Why are we so quick to ascribe fear to our opponents in an argument?
Disagreeing with something, finding its logic faulty, asking questions, or generally thinking something may be unwise is not tantamount to fear. This is a silly rhetorical device designed to empower whomever is deploying it, indicative of a kind of childish fantasy: if “they” are afraid of something of which I am in favor, or of me, or something I represent, I cause fear. Ergo, I have power over them.
But of course, disagreement is not of necessity based on fear.
I have in view a recent piece by Michael Hidalgo over at Relevant titillatingly titled, “Why Are So Many Christians Scared of Nonviolence?”
The author offers this overwrought opening salvo:
“There is something that terrifies and angers many Christians even more than the threat of violence: nonviolence.”
The author prooftexts some of the early fathers to good effect, rehashing the usual arguments from Christian pacifists. It’s not so much an original offering as a summation. For what it’s worth, I should note that I respect the position and appreciate much of the literature it has produced. I went to seminary at Duke Divinity School, and many of my teachers and fellow students were (and remain) ardent advocates of nonviolence. I took Stanley Hauerwas my first semester and wrestled with these questions for the duration of my time in seminary, and in subsequent study. I was never convinced, though I appreciate the positions of folks like John Howard Yoder and Martin Luther King, Jr. (who advocated Christian nonviolence for quite different reasons).
What the author of this piece fails to realize is that, potentially, what angers some interlocutors who disagree with pacifism is not the position itself but the manner in which it is espoused. I am not “afraid” of pacifism. This notion, if I may channel the eminent philosopher Ronald Ulysses Swanson, makes as much sense as being afraid of vegans. But I do find the way in which pacifism is sometimes defended to be arrogant, simplistic, and dismissive towards all who disagree – much like the tone of the piece to which I am responding.
Let me describe it another way, via analogy. A much-respected retired UMC pastor once told me that his worst experience in ministry was serving a charismatic church; many of the people in the congregation spoke in tongues and manifested other pneumatological gifts. He said it was his worst experience in over four decades of ministry because he could not lead, or even provide spiritual care to, a congregation who viewed him as a second class Christian because he did not share their experiences of the Spirit.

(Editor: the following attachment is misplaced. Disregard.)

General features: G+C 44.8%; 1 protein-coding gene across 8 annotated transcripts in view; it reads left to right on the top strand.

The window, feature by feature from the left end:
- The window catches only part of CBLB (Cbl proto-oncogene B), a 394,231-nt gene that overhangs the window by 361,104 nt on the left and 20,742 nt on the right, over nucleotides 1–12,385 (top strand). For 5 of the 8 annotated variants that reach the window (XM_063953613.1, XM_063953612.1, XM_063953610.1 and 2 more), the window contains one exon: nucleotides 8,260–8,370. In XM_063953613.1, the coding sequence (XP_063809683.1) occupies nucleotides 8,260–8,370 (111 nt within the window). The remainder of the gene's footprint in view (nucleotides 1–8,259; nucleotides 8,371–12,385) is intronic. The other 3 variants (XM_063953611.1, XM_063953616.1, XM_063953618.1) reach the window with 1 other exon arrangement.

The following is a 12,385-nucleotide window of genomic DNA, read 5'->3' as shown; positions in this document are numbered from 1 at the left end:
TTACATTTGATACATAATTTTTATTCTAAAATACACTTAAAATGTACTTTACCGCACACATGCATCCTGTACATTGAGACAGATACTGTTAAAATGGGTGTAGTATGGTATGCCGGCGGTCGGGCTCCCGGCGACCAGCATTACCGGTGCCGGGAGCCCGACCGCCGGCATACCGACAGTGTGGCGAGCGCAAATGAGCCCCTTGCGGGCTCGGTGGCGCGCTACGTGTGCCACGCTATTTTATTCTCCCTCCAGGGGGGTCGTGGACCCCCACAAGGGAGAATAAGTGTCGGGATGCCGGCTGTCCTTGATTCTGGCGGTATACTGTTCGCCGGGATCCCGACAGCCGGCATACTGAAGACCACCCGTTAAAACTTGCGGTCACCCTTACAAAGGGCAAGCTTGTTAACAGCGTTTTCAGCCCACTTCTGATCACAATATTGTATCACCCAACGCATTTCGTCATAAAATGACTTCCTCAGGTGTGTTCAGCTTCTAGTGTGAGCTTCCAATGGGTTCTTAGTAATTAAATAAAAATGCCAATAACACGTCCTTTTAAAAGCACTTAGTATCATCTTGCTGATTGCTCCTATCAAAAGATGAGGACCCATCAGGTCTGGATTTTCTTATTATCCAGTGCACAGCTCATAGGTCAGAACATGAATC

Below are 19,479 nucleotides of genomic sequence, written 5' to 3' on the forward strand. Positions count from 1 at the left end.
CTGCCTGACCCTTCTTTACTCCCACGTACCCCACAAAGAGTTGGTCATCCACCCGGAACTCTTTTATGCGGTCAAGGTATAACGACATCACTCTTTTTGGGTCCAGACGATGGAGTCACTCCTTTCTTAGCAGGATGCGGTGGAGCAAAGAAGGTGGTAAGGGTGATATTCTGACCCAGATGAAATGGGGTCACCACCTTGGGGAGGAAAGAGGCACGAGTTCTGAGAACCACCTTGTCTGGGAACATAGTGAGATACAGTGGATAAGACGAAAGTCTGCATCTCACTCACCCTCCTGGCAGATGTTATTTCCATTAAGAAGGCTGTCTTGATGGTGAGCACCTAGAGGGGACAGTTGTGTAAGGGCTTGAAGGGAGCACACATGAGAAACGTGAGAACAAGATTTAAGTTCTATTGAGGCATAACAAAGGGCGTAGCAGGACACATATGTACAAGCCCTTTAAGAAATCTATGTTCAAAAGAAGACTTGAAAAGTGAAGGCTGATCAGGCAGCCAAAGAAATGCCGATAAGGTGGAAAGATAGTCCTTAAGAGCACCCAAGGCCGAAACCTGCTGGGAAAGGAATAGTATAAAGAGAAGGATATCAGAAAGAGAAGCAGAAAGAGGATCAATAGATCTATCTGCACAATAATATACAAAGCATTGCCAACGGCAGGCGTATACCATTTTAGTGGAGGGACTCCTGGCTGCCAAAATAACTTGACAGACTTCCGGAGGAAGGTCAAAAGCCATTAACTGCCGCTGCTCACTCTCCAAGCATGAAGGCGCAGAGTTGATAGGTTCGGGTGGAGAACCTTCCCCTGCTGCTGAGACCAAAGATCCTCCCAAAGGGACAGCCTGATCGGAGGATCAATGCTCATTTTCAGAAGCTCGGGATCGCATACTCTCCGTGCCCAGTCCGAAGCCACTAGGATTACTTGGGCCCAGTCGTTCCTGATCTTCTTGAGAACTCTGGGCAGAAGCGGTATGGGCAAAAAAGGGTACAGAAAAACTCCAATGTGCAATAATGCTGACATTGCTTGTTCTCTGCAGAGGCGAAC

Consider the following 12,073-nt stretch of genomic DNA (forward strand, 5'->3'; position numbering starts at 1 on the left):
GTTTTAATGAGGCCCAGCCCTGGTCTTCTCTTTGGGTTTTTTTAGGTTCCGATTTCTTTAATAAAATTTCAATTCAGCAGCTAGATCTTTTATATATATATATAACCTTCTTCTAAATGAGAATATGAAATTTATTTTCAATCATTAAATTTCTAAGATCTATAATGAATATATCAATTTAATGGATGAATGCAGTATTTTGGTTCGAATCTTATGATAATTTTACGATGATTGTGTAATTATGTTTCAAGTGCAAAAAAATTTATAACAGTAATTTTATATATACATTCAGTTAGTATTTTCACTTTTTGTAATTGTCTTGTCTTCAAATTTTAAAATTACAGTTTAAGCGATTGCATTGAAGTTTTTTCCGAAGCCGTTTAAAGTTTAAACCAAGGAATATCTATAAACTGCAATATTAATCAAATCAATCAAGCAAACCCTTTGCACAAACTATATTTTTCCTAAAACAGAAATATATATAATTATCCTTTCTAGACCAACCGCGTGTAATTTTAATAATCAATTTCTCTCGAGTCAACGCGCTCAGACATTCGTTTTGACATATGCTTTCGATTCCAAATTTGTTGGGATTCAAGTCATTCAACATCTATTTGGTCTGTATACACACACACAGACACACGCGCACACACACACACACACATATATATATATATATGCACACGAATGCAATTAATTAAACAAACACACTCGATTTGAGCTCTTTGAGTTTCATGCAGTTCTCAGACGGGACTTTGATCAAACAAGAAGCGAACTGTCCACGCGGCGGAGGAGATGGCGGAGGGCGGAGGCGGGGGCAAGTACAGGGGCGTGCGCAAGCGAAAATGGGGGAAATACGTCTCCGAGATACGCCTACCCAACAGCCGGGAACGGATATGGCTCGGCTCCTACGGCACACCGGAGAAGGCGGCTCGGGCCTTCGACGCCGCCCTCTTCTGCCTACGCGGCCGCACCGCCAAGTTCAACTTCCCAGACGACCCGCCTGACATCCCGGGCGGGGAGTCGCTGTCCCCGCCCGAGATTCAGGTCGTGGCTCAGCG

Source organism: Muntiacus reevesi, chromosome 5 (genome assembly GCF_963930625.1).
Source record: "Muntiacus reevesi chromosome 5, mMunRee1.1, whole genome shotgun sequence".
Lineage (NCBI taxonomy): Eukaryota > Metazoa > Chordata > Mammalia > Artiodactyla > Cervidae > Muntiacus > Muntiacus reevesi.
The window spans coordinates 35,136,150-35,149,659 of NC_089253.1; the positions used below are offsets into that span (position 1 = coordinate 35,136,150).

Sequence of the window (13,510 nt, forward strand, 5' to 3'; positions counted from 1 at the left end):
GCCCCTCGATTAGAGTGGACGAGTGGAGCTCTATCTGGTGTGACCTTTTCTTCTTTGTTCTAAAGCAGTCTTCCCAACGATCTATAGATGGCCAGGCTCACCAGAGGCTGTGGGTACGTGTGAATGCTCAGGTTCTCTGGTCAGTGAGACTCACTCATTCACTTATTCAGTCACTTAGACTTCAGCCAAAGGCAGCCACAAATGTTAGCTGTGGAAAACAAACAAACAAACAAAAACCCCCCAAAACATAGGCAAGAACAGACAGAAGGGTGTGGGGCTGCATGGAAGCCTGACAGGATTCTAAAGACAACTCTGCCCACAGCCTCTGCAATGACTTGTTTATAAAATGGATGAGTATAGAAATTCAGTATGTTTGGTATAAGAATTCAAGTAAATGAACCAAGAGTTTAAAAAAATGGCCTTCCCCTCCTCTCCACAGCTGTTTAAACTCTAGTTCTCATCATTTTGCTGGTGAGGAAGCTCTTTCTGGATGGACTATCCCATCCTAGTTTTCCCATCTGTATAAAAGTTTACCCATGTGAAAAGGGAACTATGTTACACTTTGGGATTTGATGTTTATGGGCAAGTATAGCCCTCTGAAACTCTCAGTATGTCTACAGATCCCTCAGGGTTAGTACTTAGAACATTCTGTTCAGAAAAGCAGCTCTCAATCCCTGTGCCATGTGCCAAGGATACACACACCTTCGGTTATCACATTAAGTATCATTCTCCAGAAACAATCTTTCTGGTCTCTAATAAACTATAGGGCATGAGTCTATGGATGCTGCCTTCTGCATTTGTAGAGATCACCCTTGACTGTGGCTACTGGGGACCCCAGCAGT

In a variety of conversations and interactions, I have observed that Christian pacifists – at least those of the neo-Anabaptist variety to whom I’ve been most exposed – can often treat Christians who do not share their convictions in a similarly non-charitable manner.
(See what I did there? I critiqued people without ascribing self-aggrandizing motives.)
Seminary was a funny place. Guys would walk around in Che Guevara t-shirts or sport a good old Soviet hammer and sickle logo on their earth-friendly coffee thermos, and no one would give them a second look. But question Yoder’s pacifism, or suggest that a military response to 9/11 was appropriate and perhaps even just? Such an egregious breach of groupthink would bring your discipleship into question.
(Note Hidalgo’s call to “look at our hearts and ask where our deepest commitment and allegiance resides.”)
So maybe – just maybe – some of us have a strong reaction to certain presentations of Christian nonviolence because it presents opponents as sub-Christian troglodytes. Perhaps some anger is understandable when pacifists assume themselves to be the sole occupants of the moral high ground, the true biblical witness, and the narrow way of Jesus. Maybe we should not expect for our arguments to receive the hearing we feel they deserve if they are dripping with snark, ad hominem, and straw men.
Note the amateurish psychology of the following analysis:
“Maybe that’s why nonviolence is so threatening. It asks us to be willing to give up everything—all our wealth, power, possessions and influence that lend us a sense of self-worth and security and certainty. Maybe that’s why we get so angry at the suggestion of nonviolence; we are terrified of losing what we have worked so hard to get.”
Methinks Pastor Michael is confusing nonviolence with monastic vows.
Though he presents nonviolence as a radical way of self-denial, a costly form of discipleship, in reality there are few places in the 21st century West where this is even a possibility. As Karl Barth and others have noted, nonviolence is a commitment which lacks virtue in the absence of a military draft, or the possibility of facing actual violence; this is particularly so if one’s nonviolence is chiefly lived out among such existential threats as MacBooks and lattes. But I digress.
Just to reiterate: I do not fear pacifists. No one does.
But I am afraid.
I am afraid that the state of moral argument among Christians is so egregiously dire.